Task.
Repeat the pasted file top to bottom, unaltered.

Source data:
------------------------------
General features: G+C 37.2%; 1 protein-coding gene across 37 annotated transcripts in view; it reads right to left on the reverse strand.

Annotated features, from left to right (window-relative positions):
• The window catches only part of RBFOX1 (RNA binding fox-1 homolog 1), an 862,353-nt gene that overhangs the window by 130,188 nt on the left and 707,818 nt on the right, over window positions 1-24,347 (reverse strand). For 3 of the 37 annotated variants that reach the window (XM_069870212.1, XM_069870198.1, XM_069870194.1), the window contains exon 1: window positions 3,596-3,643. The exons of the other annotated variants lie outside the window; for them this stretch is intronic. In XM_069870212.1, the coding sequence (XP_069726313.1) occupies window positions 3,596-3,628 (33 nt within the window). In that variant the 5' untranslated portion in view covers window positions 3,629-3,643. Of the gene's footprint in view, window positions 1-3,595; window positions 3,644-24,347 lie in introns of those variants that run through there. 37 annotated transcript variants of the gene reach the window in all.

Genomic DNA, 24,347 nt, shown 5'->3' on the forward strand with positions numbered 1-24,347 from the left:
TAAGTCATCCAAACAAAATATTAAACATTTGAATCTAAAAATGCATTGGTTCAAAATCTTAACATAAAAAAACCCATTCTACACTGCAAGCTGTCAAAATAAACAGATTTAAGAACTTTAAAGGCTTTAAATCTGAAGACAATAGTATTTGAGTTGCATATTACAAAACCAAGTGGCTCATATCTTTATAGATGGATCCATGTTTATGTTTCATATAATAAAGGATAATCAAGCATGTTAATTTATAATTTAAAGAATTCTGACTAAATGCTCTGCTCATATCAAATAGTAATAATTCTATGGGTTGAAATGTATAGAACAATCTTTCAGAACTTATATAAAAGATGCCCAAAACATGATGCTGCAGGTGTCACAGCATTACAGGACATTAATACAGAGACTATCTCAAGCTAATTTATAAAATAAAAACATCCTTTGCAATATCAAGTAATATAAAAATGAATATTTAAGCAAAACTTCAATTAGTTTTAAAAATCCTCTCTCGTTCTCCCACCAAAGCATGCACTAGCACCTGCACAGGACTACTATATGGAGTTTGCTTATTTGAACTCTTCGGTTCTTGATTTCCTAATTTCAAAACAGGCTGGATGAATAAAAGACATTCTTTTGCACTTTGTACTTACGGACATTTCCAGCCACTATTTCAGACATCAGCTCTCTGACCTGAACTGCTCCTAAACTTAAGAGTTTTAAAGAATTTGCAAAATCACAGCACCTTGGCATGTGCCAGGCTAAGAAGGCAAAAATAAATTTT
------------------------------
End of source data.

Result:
General features: G+C 37.2%; 1 protein-coding gene across 37 annotated transcripts in view; it reads right to left on the reverse strand.

Annotated features, from left to right (window-relative positions):
• The window catches only part of RBFOX1 (RNA binding fox-1 homolog 1), an 862,353-nt gene that overhangs the window by 130,188 nt on the left and 707,818 nt on the right, over window positions 1-24,347 (reverse strand). For 3 of the 37 annotated variants that reach the window (XM_069870212.1, XM_069870198.1, XM_069870194.1), the window contains exon 1: window positions 3,596-3,643. The exons of the other annotated variants lie outside the window; for them this stretch is intronic. In XM_069870212.1, the coding sequence (XP_069726313.1) occupies window positions 3,596-3,628 (33 nt within the window). In that variant the 5' untranslated portion in view covers window positions 3,629-3,643. Of the gene's footprint in view, window positions 1-3,595; window positions 3,644-24,347 lie in introns of those variants that run through there. 37 annotated transcript variants of the gene reach the window in all.

Genomic DNA, 24,347 nt, shown 5'->3' on the forward strand with positions numbered 1-24,347 from the left:
TAAGTCATCCAAACAAAATATTAAACATTTGAATCTAAAAATGCATTGGTTCAAAATCTTAACATAAAAAAACCCATTCTACACTGCAAGCTGTCAAAATAAACAGATTTAAGAACTTTAAAGGCTTTAAATCTGAAGACAATAGTATTTGAGTTGCATATTACAAAACCAAGTGGCTCATATCTTTATAGATGGATCCATGTTTATGTTTCATATAATAAAGGATAATCAAGCATGTTAATTTATAATTTAAAGAATTCTGACTAAATGCTCTGCTCATATCAAATAGTAATAATTCTATGGGTTGAAATGTATAGAACAATCTTTCAGAACTTATATAAAAGATGCCCAAAACATGATGCTGCAGGTGTCACAGCATTACAGGACATTAATACAGAGACTATCTCAAGCTAATTTATAAAATAAAAACATCCTTTGCAATATCAAGTAATATAAAAATGAATATTTAAGCAAAACTTCAATTAGTTTTAAAAATCCTCTCTCGTTCTCCCACCAAAGCATGCACTAGCACCTGCACAGGACTACTATATGGAGTTTGCTTATTTGAACTCTTCGGTTCTTGATTTCCTAATTTCAAAACAGGCTGGATGAATAAAAGACATTCTTTTGCACTTTGTACTTACGGACATTTCCAGCCACTATTTCAGACATCAGCTCTCTGACCTGAACTGCTCCTAAACTTAAGAGTTTTAAAGAATTTGCAAAATCACAGCACCTTGGCATGTGCCAGGCTAAGAAGGCAAAAATAAATTTT